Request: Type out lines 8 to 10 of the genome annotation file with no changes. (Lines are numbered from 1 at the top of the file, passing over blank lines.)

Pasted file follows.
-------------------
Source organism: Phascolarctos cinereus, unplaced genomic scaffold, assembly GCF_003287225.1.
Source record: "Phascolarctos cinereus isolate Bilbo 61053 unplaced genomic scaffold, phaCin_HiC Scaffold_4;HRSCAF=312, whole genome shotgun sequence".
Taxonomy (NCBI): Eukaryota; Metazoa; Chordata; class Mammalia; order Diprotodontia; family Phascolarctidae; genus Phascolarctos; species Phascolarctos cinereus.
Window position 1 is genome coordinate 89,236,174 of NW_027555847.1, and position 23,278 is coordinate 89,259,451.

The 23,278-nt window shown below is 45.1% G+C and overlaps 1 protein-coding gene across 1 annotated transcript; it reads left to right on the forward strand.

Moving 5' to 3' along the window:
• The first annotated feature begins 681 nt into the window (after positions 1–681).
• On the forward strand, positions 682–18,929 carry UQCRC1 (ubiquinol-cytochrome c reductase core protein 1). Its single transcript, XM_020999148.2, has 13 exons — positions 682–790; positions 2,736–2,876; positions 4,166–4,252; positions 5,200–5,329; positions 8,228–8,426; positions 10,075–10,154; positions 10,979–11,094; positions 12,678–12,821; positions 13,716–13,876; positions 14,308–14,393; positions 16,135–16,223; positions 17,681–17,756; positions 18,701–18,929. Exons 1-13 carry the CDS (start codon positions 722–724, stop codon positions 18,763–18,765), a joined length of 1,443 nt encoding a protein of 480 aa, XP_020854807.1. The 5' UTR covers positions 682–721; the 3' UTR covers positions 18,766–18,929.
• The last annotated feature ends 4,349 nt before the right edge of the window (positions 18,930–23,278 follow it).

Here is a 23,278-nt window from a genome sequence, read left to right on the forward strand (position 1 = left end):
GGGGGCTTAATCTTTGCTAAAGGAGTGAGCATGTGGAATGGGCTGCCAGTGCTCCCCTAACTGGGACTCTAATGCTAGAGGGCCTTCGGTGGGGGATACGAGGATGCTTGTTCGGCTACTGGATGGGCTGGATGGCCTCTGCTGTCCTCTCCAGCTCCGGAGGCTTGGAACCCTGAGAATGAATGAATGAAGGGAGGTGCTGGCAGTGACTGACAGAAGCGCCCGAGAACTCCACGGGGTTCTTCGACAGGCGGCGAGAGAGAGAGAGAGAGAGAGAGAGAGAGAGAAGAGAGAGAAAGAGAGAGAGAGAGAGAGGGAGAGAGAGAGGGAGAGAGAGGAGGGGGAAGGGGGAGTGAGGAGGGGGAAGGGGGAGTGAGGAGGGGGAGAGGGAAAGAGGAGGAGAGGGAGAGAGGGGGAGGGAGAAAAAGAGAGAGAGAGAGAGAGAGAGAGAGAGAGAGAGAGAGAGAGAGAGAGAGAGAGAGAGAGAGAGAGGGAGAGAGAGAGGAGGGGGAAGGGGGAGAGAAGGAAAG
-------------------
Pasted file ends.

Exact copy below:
• On the forward strand, positions 682–18,929 carry UQCRC1 (ubiquinol-cytochrome c reductase core protein 1). Its single transcript, XM_020999148.2, has 13 exons — positions 682–790; positions 2,736–2,876; positions 4,166–4,252; positions 5,200–5,329; positions 8,228–8,426; positions 10,075–10,154; positions 10,979–11,094; positions 12,678–12,821; positions 13,716–13,876; positions 14,308–14,393; positions 16,135–16,223; positions 17,681–17,756; positions 18,701–18,929. Exons 1-13 carry the CDS (start codon positions 722–724, stop codon positions 18,763–18,765), a joined length of 1,443 nt encoding a protein of 480 aa, XP_020854807.1. The 5' UTR covers positions 682–721; the 3' UTR covers positions 18,766–18,929.
• The last annotated feature ends 4,349 nt before the right edge of the window (positions 18,930–23,278 follow it).

Here is a 23,278-nt window from a genome sequence, read left to right on the forward strand (position 1 = left end):